Last week I talked a bit about a movie I saw that did a good job of setting things up and bringing them to fruition. While not the main point of my post, it reminded me of a principle Bret Anthony Johnston taught me some time back.
Before he became the Director of Creative Writing at Harvard University, he was my professor for Intermediate Fiction Writing at Cal State San Bernardino. One night, he spoke about Chekhov’s gun. If you’re unfamiliar with the idea, I’ll sum up. Anton Chekhov once said that if there is a gun over the mantle in Act 1, then it should go off by Act 3. Simply put, it advocates foreshadowing.
This is how I remember Bret Anthony Johnston explaining the idea. If we spend any significant amount of time on any particular detail in our story, the reader picks it up and stores it away in their memory, fully expecting the detail to have some bearing on the ultimate outcome of the story. I’m not sure these were his exact words, but I think I’m close.
“Readers are like hikers on a nature walk, and your story is the woods through which they hike. As they go along, they pay careful attention to the details you’ve put in your story. The height of the grass, the roughness of the bark, the clouds pulled thin like yarn. These details become important to them. But if you spend too much time on them, they become rocks which weigh the reader down. When done with your story, when they’ve ascended to the top of the mountain, they unload their packs and look back at each rock, each stone they’ve collected. Each stone should have a purpose. If not, you’ve wasted the readers time and exhausted their attention.”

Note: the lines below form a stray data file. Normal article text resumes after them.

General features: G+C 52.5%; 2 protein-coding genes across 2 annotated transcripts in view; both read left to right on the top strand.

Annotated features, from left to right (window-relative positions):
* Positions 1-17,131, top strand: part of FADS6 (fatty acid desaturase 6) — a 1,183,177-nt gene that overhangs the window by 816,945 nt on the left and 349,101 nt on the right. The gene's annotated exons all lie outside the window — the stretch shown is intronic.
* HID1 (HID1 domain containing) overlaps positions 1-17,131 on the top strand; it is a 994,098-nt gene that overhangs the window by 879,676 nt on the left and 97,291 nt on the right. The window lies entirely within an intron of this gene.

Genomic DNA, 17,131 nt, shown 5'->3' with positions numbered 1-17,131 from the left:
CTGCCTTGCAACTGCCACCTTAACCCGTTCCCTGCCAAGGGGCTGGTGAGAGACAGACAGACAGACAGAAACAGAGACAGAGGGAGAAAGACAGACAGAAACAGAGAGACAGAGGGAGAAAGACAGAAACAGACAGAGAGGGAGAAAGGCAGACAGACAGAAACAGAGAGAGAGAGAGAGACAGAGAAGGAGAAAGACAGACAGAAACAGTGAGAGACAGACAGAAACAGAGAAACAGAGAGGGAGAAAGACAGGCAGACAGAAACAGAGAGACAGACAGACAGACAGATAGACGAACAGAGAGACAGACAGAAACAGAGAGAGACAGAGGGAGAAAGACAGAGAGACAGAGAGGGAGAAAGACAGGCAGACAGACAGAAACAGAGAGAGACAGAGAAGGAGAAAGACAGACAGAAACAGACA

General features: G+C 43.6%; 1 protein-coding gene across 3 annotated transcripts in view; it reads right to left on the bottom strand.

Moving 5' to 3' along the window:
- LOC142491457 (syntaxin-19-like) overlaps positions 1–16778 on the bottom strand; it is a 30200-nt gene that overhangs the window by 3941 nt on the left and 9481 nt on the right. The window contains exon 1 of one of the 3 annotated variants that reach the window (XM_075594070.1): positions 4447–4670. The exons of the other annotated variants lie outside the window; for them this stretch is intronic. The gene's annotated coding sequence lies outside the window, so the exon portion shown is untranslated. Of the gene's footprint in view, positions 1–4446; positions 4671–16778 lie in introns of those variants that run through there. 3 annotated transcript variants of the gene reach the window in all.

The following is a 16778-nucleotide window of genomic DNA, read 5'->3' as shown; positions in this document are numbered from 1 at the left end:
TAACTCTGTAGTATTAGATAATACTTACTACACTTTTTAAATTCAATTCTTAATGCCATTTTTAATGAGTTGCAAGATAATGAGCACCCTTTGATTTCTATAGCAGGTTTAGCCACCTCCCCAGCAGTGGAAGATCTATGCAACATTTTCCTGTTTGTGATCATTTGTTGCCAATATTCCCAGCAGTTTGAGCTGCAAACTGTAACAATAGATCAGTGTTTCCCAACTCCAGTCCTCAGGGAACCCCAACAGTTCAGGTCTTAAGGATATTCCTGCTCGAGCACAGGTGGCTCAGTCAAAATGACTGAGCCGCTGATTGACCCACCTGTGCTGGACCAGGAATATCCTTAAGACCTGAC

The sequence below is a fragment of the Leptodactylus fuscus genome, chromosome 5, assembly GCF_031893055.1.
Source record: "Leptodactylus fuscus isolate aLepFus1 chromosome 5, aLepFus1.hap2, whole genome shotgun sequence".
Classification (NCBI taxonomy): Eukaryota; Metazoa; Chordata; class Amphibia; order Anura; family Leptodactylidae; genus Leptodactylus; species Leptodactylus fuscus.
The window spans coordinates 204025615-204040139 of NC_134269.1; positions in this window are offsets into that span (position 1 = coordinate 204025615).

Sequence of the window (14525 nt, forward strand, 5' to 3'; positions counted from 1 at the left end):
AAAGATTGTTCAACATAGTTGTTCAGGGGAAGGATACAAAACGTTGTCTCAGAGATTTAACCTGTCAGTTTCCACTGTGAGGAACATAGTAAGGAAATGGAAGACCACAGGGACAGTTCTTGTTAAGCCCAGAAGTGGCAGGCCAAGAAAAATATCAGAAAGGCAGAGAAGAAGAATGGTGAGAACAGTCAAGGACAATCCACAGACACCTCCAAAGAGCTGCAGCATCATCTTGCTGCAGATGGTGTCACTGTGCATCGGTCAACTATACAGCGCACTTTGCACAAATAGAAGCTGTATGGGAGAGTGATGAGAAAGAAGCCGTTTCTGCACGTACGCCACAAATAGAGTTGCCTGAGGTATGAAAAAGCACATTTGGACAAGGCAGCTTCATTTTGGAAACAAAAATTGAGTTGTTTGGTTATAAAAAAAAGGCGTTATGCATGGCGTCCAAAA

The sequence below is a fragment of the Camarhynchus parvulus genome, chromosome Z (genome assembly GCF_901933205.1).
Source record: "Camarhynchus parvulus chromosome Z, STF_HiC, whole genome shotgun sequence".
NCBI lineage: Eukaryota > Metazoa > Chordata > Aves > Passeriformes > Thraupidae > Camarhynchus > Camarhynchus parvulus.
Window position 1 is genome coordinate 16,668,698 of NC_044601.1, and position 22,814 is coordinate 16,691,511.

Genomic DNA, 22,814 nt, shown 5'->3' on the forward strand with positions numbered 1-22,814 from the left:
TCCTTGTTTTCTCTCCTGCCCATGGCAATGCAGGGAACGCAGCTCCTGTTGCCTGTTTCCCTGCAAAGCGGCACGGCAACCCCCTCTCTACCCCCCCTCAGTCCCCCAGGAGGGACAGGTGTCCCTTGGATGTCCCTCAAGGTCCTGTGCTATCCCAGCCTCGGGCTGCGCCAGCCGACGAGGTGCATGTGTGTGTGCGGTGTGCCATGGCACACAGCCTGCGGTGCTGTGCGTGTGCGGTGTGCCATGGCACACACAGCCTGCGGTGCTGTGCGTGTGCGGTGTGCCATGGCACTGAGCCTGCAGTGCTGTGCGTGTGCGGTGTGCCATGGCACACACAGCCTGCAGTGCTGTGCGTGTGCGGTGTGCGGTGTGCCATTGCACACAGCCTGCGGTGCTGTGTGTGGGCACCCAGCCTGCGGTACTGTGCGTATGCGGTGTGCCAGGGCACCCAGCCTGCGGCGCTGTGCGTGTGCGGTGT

If your character keeps a cabinet full of guns, and you spend a significant amount of time detailing the cabinet and the guns it holds, one of them should go off by the end of the story. And if they don’t, maybe you should consider putting a little less polish on the guns. Details are vital to a successful story, but they must be selected carefully. Imagine you’re a play producer. You’ve got a tight budget. You can only include a few props. You want to make sure you choose the props that are going to have the greatest impact on the overall story.
GREAT NEWS: Lighthouse Publishing of the Carolinas has just published my ten-page short story, “An Affair to Forget.” The e-book is available for purchase here for less than a buck! All those with e-readers, enjoy.